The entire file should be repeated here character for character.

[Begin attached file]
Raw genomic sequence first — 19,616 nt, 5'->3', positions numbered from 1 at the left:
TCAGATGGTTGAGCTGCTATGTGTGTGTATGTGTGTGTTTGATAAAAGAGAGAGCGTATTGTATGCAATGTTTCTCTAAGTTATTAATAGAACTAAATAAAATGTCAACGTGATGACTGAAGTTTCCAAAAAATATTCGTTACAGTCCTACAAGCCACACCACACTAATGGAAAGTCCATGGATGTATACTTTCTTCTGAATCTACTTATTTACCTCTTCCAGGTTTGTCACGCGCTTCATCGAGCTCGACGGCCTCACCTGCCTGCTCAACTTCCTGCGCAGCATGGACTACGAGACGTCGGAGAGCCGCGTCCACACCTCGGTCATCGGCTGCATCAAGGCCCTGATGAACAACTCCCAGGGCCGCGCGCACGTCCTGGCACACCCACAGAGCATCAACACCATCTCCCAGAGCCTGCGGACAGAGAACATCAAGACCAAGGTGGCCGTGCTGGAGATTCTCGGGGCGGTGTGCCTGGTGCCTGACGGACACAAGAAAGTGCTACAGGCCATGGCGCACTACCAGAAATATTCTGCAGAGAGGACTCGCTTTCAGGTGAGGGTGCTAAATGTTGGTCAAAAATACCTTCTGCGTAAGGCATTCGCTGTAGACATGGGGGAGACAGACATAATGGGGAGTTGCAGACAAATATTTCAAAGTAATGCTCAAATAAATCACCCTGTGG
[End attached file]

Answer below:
Raw genomic sequence first — 19,616 nt, 5'->3', positions numbered from 1 at the left:
TCAGATGGTTGAGCTGCTATGTGTGTGTATGTGTGTGTTTGATAAAAGAGAGAGCGTATTGTATGCAATGTTTCTCTAAGTTATTAATAGAACTAAATAAAATGTCAACGTGATGACTGAAGTTTCCAAAAAATATTCGTTACAGTCCTACAAGCCACACCACACTAATGGAAAGTCCATGGATGTATACTTTCTTCTGAATCTACTTATTTACCTCTTCCAGGTTTGTCACGCGCTTCATCGAGCTCGACGGCCTCACCTGCCTGCTCAACTTCCTGCGCAGCATGGACTACGAGACGTCGGAGAGCCGCGTCCACACCTCGGTCATCGGCTGCATCAAGGCCCTGATGAACAACTCCCAGGGCCGCGCGCACGTCCTGGCACACCCACAGAGCATCAACACCATCTCCCAGAGCCTGCGGACAGAGAACATCAAGACCAAGGTGGCCGTGCTGGAGATTCTCGGGGCGGTGTGCCTGGTGCCTGACGGACACAAGAAAGTGCTACAGGCCATGGCGCACTACCAGAAATATTCTGCAGAGAGGACTCGCTTTCAGGTGAGGGTGCTAAATGTTGGTCAAAAATACCTTCTGCGTAAGGCATTCGCTGTAGACATGGGGGAGACAGACATAATGGGGAGTTGCAGACAAATATTTCAAAGTAATGCTCAAATAAATCACCCTGTGG